Qatar team in Crete to survey units for sufficiency proposal

A team of Qatar state-run energy company officials has arrived in Crete to survey the main power utility PPC’s diesel-fueled power station in the Atherinolakos region as part of the firm’s interest to offer a solution for Crete’s looming energy sufficiency threat as of 2020, when PPC will need to have withdrawn its diesel-fired power stations operating on the island.

The survey to be conducted by Qatari energy company technical officials will also include the Atherinolakos port facilities, intended to be utilized as a key part of the plan. The firm’s proposal entails the usage of a floating power station and electricity supply unit to be anchored at the Atherinolakos port for additional electricity generation on Crete. The vessel will include an LNG storage facility as well as a gasification unit, according to the Qatar firm’s plan.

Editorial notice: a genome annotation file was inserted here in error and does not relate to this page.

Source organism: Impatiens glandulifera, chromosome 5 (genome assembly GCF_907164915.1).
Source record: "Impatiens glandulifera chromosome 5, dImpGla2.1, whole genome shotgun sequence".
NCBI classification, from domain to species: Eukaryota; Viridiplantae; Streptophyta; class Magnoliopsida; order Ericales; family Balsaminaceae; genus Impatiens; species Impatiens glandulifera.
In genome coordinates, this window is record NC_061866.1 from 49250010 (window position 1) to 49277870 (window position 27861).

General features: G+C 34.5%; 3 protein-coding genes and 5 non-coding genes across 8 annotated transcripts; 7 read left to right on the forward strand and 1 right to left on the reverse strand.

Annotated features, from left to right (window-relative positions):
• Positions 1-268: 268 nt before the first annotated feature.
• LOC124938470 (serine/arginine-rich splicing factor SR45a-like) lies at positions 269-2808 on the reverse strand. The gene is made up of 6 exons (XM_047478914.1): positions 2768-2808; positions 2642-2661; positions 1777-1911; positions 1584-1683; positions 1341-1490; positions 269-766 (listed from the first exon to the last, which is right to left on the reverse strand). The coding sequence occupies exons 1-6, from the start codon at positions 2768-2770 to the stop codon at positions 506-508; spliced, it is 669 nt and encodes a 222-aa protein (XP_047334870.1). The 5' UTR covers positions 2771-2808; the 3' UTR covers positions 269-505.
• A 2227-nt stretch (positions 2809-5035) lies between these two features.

At this crucial stage, given the little time remaining before the withdrawal of PPC’s old diesel-fired power stations on Crete, it still remains unclear how the government and RAE, the Regulatory Authority for Energy, will go about resolving the island’s energy sufficiency threat from 2020 onward.

As his most preferred choice, energy minister Giorgos Stathakis hopes the European Commission will offer a further operating extension for Crete’s existing power stations. If Brussels does not, then the old units will need to stop operating by December 31, 2019.

GEK Terna, Socar and Spain’s Enagas have also made proposals along the lines of the plan proposed by Qatar’s energy firm.

PPC currently operates three diesel-fueled power stations on Crete with a total capacity of 728 MW. Total electricity demand on the island is estimated at 630 MW.

A planned submarine cable link from Crete to the Peloponnese will provide a further 150 to 180 MW to the island, while a major-scale grid interconnection, to link Crete with Athens, will offer around 700 MW.